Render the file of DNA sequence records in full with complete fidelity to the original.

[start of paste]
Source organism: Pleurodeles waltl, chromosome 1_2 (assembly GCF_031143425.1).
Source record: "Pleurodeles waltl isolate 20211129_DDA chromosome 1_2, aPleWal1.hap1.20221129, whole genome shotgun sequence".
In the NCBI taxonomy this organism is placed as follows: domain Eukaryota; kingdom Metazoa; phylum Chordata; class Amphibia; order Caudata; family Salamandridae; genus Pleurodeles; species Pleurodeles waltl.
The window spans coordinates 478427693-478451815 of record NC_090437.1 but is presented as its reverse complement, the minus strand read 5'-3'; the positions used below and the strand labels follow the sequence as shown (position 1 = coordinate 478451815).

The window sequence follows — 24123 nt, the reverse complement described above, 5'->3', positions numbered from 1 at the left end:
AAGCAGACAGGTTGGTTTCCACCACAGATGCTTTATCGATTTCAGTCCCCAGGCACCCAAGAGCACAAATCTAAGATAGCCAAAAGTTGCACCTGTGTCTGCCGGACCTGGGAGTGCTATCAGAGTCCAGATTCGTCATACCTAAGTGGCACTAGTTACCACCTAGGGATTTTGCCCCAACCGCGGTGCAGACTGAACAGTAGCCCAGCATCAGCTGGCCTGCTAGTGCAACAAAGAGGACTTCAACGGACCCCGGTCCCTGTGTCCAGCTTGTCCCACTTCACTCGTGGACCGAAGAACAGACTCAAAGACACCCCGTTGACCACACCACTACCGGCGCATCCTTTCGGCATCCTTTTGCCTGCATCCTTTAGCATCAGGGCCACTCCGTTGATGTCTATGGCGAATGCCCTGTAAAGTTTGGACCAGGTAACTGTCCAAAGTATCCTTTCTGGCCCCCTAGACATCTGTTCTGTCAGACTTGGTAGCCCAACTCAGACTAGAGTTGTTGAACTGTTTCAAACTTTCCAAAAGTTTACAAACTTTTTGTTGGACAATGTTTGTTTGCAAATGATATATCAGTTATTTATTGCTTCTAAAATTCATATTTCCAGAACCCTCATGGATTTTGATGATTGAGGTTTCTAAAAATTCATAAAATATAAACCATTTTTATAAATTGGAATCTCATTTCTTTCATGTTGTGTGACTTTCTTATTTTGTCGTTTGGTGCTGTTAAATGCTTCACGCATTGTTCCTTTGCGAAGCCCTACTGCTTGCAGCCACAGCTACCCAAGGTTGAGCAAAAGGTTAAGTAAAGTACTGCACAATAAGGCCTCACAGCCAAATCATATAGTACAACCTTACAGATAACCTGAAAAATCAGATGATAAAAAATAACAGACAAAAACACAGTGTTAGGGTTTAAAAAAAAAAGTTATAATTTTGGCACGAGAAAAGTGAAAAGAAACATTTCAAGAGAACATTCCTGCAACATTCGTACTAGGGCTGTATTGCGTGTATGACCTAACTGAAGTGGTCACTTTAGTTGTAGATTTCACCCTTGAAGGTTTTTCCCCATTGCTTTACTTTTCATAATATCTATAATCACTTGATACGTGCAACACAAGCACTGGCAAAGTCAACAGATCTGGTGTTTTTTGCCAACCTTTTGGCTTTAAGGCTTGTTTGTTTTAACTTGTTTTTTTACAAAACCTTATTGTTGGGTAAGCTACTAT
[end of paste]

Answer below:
Source organism: Pleurodeles waltl, chromosome 1_2 (assembly GCF_031143425.1).
Source record: "Pleurodeles waltl isolate 20211129_DDA chromosome 1_2, aPleWal1.hap1.20221129, whole genome shotgun sequence".
In the NCBI taxonomy this organism is placed as follows: domain Eukaryota; kingdom Metazoa; phylum Chordata; class Amphibia; order Caudata; family Salamandridae; genus Pleurodeles; species Pleurodeles waltl.
The window spans coordinates 478427693-478451815 of record NC_090437.1 but is presented as its reverse complement, the minus strand read 5'-3'; the positions used below and the strand labels follow the sequence as shown (position 1 = coordinate 478451815).

The window sequence follows — 24123 nt, the reverse complement described above, 5'->3', positions numbered from 1 at the left end:
AAGCAGACAGGTTGGTTTCCACCACAGATGCTTTATCGATTTCAGTCCCCAGGCACCCAAGAGCACAAATCTAAGATAGCCAAAAGTTGCACCTGTGTCTGCCGGACCTGGGAGTGCTATCAGAGTCCAGATTCGTCATACCTAAGTGGCACTAGTTACCACCTAGGGATTTTGCCCCAACCGCGGTGCAGACTGAACAGTAGCCCAGCATCAGCTGGCCTGCTAGTGCAACAAAGAGGACTTCAACGGACCCCGGTCCCTGTGTCCAGCTTGTCCCACTTCACTCGTGGACCGAAGAACAGACTCAAAGACACCCCGTTGACCACACCACTACCGGCGCATCCTTTCGGCATCCTTTTGCCTGCATCCTTTAGCATCAGGGCCACTCCGTTGATGTCTATGGCGAATGCCCTGTAAAGTTTGGACCAGGTAACTGTCCAAAGTATCCTTTCTGGCCCCCTAGACATCTGTTCTGTCAGACTTGGTAGCCCAACTCAGACTAGAGTTGTTGAACTGTTTCAAACTTTCCAAAAGTTTACAAACTTTTTGTTGGACAATGTTTGTTTGCAAATGATATATCAGTTATTTATTGCTTCTAAAATTCATATTTCCAGAACCCTCATGGATTTTGATGATTGAGGTTTCTAAAAATTCATAAAATATAAACCATTTTTATAAATTGGAATCTCATTTCTTTCATGTTGTGTGACTTTCTTATTTTGTCGTTTGGTGCTGTTAAATGCTTCACGCATTGTTCCTTTGCGAAGCCCTACTGCTTGCAGCCACAGCTACCCAAGGTTGAGCAAAAGGTTAAGTAAAGTACTGCACAATAAGGCCTCACAGCCAAATCATATAGTACAACCTTACAGATAACCTGAAAAATCAGATGATAAAAAATAACAGACAAAAACACAGTGTTAGGGTTTAAAAAAAAAAGTTATAATTTTGGCACGAGAAAAGTGAAAAGAAACATTTCAAGAGAACATTCCTGCAACATTCGTACTAGGGCTGTATTGCGTGTATGACCTAACTGAAGTGGTCACTTTAGTTGTAGATTTCACCCTTGAAGGTTTTTCCCCATTGCTTTACTTTTCATAATATCTATAATCACTTGATACGTGCAACACAAGCACTGGCAAAGTCAACAGATCTGGTGTTTTTTGCCAACCTTTTGGCTTTAAGGCTTGTTTGTTTTAACTTGTTTTTTTACAAAACCTTATTGTTGGGTAAGCTACTAT